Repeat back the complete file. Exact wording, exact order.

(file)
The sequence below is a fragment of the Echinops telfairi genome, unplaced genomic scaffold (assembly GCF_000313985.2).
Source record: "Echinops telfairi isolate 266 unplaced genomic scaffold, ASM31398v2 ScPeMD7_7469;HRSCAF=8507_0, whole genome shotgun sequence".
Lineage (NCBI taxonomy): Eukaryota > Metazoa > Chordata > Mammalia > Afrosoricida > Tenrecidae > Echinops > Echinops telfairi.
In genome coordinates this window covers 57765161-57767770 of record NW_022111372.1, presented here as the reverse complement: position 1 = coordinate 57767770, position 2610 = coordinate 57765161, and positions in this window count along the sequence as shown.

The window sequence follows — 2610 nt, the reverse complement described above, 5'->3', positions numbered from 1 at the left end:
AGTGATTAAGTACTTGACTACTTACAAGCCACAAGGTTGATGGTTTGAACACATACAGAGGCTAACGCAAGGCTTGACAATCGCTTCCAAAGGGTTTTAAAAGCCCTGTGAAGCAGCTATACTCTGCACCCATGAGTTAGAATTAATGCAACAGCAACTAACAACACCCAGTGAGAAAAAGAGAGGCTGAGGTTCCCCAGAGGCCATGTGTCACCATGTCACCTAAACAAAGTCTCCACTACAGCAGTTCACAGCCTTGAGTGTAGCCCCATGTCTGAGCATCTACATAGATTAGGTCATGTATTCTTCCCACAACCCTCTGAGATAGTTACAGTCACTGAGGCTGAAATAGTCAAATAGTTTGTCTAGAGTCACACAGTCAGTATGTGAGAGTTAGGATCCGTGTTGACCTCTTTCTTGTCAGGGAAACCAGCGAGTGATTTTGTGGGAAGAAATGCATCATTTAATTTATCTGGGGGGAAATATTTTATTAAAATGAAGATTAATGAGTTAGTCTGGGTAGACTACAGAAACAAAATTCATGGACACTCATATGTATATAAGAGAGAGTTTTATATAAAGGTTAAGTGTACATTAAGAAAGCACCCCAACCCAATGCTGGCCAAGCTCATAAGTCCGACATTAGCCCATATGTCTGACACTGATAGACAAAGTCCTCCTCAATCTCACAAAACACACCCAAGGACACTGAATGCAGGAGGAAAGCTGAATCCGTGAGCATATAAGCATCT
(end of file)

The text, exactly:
The sequence below is a fragment of the Echinops telfairi genome, unplaced genomic scaffold (assembly GCF_000313985.2).
Source record: "Echinops telfairi isolate 266 unplaced genomic scaffold, ASM31398v2 ScPeMD7_7469;HRSCAF=8507_0, whole genome shotgun sequence".
Lineage (NCBI taxonomy): Eukaryota > Metazoa > Chordata > Mammalia > Afrosoricida > Tenrecidae > Echinops > Echinops telfairi.
In genome coordinates this window covers 57765161-57767770 of record NW_022111372.1, presented here as the reverse complement: position 1 = coordinate 57767770, position 2610 = coordinate 57765161, and positions in this window count along the sequence as shown.

The window sequence follows — 2610 nt, the reverse complement described above, 5'->3', positions numbered from 1 at the left end:
AGTGATTAAGTACTTGACTACTTACAAGCCACAAGGTTGATGGTTTGAACACATACAGAGGCTAACGCAAGGCTTGACAATCGCTTCCAAAGGGTTTTAAAAGCCCTGTGAAGCAGCTATACTCTGCACCCATGAGTTAGAATTAATGCAACAGCAACTAACAACACCCAGTGAGAAAAAGAGAGGCTGAGGTTCCCCAGAGGCCATGTGTCACCATGTCACCTAAACAAAGTCTCCACTACAGCAGTTCACAGCCTTGAGTGTAGCCCCATGTCTGAGCATCTACATAGATTAGGTCATGTATTCTTCCCACAACCCTCTGAGATAGTTACAGTCACTGAGGCTGAAATAGTCAAATAGTTTGTCTAGAGTCACACAGTCAGTATGTGAGAGTTAGGATCCGTGTTGACCTCTTTCTTGTCAGGGAAACCAGCGAGTGATTTTGTGGGAAGAAATGCATCATTTAATTTATCTGGGGGGAAATATTTTATTAAAATGAAGATTAATGAGTTAGTCTGGGTAGACTACAGAAACAAAATTCATGGACACTCATATGTATATAAGAGAGAGTTTTATATAAAGGTTAAGTGTACATTAAGAAAGCACCCCAACCCAATGCTGGCCAAGCTCATAAGTCCGACATTAGCCCATATGTCTGACACTGATAGACAAAGTCCTCCTCAATCTCACAAAACACACCCAAGGACACTGAATGCAGGAGGAAAGCTGAATCCGTGAGCATATAAGCATCT